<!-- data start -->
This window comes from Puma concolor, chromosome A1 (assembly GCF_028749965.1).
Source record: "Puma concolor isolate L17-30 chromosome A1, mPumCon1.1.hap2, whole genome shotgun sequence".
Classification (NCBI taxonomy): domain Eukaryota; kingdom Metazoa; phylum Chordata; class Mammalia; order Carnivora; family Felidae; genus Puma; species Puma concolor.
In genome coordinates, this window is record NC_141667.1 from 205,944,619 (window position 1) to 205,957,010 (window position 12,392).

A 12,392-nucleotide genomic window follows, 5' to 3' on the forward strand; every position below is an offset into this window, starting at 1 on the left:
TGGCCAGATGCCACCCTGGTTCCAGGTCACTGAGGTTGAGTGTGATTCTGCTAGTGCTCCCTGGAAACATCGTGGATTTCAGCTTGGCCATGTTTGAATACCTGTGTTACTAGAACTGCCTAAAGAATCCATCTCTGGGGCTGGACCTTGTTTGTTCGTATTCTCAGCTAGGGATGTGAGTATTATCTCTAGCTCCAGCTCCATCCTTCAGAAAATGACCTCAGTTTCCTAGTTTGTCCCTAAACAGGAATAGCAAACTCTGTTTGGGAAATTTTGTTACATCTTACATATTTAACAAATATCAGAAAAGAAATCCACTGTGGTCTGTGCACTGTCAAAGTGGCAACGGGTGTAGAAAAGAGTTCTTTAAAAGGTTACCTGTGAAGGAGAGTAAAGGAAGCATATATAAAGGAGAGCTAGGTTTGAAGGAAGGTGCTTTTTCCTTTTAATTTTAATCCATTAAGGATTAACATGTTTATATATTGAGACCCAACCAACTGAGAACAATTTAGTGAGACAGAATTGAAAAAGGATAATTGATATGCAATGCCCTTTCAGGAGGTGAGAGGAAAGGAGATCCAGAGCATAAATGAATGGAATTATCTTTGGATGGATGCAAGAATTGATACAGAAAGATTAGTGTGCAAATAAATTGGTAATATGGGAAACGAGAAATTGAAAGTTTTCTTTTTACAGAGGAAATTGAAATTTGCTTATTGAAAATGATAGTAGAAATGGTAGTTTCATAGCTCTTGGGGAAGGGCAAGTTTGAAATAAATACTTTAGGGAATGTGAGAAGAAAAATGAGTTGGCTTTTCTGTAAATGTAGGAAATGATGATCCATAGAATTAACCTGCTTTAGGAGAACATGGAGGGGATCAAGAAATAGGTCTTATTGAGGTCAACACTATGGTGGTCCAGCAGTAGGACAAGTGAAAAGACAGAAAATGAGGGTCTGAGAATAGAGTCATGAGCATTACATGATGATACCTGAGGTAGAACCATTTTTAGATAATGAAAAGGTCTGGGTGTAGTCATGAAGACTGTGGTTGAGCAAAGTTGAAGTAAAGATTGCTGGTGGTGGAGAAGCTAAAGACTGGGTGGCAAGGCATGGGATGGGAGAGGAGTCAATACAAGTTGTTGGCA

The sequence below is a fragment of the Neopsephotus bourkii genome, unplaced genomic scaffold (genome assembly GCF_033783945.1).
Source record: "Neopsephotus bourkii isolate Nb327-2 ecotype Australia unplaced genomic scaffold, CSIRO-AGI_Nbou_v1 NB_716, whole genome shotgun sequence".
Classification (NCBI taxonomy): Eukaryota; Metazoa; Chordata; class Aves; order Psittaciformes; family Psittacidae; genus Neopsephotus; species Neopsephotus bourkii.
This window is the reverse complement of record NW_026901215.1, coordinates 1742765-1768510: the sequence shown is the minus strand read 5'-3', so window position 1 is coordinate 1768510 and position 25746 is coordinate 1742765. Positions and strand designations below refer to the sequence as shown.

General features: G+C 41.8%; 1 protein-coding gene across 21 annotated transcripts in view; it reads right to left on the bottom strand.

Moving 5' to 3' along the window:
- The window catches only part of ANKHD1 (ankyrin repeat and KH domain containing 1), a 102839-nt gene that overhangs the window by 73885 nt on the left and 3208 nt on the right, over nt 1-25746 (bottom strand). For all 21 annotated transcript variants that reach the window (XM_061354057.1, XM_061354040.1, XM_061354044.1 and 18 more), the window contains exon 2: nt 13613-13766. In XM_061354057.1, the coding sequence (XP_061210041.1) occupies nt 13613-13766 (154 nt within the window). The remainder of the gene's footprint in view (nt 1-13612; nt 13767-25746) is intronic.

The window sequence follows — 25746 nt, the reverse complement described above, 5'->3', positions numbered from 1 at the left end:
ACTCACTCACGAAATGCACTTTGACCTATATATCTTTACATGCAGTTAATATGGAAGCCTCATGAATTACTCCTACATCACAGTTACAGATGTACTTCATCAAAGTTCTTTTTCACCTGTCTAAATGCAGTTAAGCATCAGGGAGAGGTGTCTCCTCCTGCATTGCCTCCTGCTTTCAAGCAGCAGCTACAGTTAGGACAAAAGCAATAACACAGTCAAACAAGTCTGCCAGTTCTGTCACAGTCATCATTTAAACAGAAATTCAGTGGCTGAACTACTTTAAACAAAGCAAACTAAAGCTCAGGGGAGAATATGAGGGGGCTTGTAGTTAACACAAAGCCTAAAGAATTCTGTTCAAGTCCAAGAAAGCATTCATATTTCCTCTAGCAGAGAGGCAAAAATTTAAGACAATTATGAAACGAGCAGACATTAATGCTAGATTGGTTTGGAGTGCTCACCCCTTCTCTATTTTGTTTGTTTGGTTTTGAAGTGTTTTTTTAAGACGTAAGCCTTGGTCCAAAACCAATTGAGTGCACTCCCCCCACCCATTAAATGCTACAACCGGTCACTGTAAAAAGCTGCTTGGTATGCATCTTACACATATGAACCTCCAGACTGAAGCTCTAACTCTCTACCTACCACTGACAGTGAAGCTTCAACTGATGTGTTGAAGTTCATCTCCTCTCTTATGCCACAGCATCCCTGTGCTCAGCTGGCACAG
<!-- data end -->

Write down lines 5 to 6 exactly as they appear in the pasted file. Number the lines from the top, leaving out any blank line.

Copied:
A 12,392-nucleotide genomic window follows, 5' to 3' on the forward strand; every position below is an offset into this window, starting at 1 on the left:
TGGCCAGATGCCACCCTGGTTCCAGGTCACTGAGGTTGAGTGTGATTCTGCTAGTGCTCCCTGGAAACATCGTGGATTTCAGCTTGGCCATGTTTGAATACCTGTGTTACTAGAACTGCCTAAAGAATCCATCTCTGGGGCTGGACCTTGTTTGTTCGTATTCTCAGCTAGGGATGTGAGTATTATCTCTAGCTCCAGCTCCATCCTTCAGAAAATGACCTCAGTTTCCTAGTTTGTCCCTAAACAGGAATAGCAAACTCTGTTTGGGAAATTTTGTTACATCTTACATATTTAACAAATATCAGAAAAGAAATCCACTGTGGTCTGTGCACTGTCAAAGTGGCAACGGGTGTAGAAAAGAGTTCTTTAAAAGGTTACCTGTGAAGGAGAGTAAAGGAAGCATATATAAAGGAGAGCTAGGTTTGAAGGAAGGTGCTTTTTCCTTTTAATTTTAATCCATTAAGGATTAACATGTTTATATATTGAGACCCAACCAACTGAGAACAATTTAGTGAGACAGAATTGAAAAAGGATAATTGATATGCAATGCCCTTTCAGGAGGTGAGAGGAAAGGAGATCCAGAGCATAAATGAATGGAATTATCTTTGGATGGATGCAAGAATTGATACAGAAAGATTAGTGTGCAAATAAATTGGTAATATGGGAAACGAGAAATTGAAAGTTTTCTTTTTACAGAGGAAATTGAAATTTGCTTATTGAAAATGATAGTAGAAATGGTAGTTTCATAGCTCTTGGGGAAGGGCAAGTTTGAAATAAATACTTTAGGGAATGTGAGAAGAAAAATGAGTTGGCTTTTCTGTAAATGTAGGAAATGATGATCCATAGAATTAACCTGCTTTAGGAGAACATGGAGGGGATCAAGAAATAGGTCTTATTGAGGTCAACACTATGGTGGTCCAGCAGTAGGACAAGTGAAAAGACAGAAAATGAGGGTCTGAGAATAGAGTCATGAGCATTACATGATGATACCTGAGGTAGAACCATTTTTAGATAATGAAAAGGTCTGGGTGTAGTCATGAAGACTGTGGTTGAGCAAAGTTGAAGTAAAGATTGCTGGTGGTGGAGAAGCTAAAGACTGGGTGGCAAGGCATGGGATGGGAGAGGAGTCAATACAAGTTGTTGGCA